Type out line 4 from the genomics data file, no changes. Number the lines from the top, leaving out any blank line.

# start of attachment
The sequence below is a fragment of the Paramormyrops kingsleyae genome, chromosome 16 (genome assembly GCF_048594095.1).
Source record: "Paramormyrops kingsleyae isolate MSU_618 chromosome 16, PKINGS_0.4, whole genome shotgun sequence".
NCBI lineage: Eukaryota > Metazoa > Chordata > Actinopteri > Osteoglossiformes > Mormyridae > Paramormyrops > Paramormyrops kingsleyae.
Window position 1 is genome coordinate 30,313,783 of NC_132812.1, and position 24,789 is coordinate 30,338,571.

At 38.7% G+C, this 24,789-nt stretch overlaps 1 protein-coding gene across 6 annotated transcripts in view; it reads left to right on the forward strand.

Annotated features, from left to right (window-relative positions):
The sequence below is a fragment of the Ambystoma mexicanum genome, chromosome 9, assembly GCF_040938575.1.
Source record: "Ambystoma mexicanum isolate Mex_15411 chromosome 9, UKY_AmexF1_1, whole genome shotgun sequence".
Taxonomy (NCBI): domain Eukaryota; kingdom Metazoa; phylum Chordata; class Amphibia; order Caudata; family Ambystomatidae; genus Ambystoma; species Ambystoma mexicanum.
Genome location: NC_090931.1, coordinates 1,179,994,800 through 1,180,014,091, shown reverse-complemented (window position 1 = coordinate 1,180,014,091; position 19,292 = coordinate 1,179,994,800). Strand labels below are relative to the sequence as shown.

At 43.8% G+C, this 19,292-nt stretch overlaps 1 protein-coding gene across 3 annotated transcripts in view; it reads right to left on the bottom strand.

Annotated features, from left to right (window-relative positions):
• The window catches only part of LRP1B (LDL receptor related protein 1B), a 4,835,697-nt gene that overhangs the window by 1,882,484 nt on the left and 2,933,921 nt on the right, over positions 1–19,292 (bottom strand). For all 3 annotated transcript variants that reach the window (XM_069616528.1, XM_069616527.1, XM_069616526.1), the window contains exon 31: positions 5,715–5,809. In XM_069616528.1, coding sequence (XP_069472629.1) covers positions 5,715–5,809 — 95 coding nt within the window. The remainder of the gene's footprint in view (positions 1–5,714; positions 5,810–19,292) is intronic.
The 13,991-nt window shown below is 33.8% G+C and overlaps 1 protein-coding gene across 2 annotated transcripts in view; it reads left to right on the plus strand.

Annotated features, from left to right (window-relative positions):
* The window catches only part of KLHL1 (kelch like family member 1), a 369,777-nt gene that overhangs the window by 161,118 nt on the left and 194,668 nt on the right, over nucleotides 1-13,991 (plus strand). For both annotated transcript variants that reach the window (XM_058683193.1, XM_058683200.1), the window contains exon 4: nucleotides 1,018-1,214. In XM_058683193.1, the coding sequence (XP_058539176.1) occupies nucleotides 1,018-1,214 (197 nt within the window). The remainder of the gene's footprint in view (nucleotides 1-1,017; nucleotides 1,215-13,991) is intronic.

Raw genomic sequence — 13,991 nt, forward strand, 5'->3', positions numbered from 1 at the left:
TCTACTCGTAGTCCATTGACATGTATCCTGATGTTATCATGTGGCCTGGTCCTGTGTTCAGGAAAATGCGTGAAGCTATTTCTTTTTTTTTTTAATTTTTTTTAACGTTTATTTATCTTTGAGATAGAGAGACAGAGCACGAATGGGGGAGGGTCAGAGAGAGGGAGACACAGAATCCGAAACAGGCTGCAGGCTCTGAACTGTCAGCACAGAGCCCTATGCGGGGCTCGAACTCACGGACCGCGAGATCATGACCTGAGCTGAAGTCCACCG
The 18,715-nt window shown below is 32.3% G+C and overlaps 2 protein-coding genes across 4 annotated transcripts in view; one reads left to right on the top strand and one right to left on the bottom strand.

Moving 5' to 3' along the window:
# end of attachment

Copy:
Window position 1 is genome coordinate 30,313,783 of NC_132812.1, and position 24,789 is coordinate 30,338,571.